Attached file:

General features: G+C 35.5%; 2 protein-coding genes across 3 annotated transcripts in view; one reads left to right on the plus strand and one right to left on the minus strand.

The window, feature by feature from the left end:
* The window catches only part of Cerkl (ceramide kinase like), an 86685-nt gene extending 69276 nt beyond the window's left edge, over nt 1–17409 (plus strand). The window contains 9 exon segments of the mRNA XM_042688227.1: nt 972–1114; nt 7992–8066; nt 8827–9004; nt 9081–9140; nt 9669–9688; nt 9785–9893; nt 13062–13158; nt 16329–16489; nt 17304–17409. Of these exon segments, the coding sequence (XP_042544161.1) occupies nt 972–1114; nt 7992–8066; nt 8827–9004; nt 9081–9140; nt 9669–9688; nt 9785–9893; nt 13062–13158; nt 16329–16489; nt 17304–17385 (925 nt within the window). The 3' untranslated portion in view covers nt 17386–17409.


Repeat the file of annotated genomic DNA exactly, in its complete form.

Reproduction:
General features: G+C 35.5%; 2 protein-coding genes across 3 annotated transcripts in view; one reads left to right on the plus strand and one right to left on the minus strand.

The window, feature by feature from the left end:
* The window catches only part of Cerkl (ceramide kinase like), an 86685-nt gene extending 69276 nt beyond the window's left edge, over nt 1–17409 (plus strand). The window contains 9 exon segments of the mRNA XM_042688227.1: nt 972–1114; nt 7992–8066; nt 8827–9004; nt 9081–9140; nt 9669–9688; nt 9785–9893; nt 13062–13158; nt 16329–16489; nt 17304–17409. Of these exon segments, the coding sequence (XP_042544161.1) occupies nt 972–1114; nt 7992–8066; nt 8827–9004; nt 9081–9140; nt 9669–9688; nt 9785–9893; nt 13062–13158; nt 16329–16489; nt 17304–17385 (925 nt within the window). The 3' untranslated portion in view covers nt 17386–17409.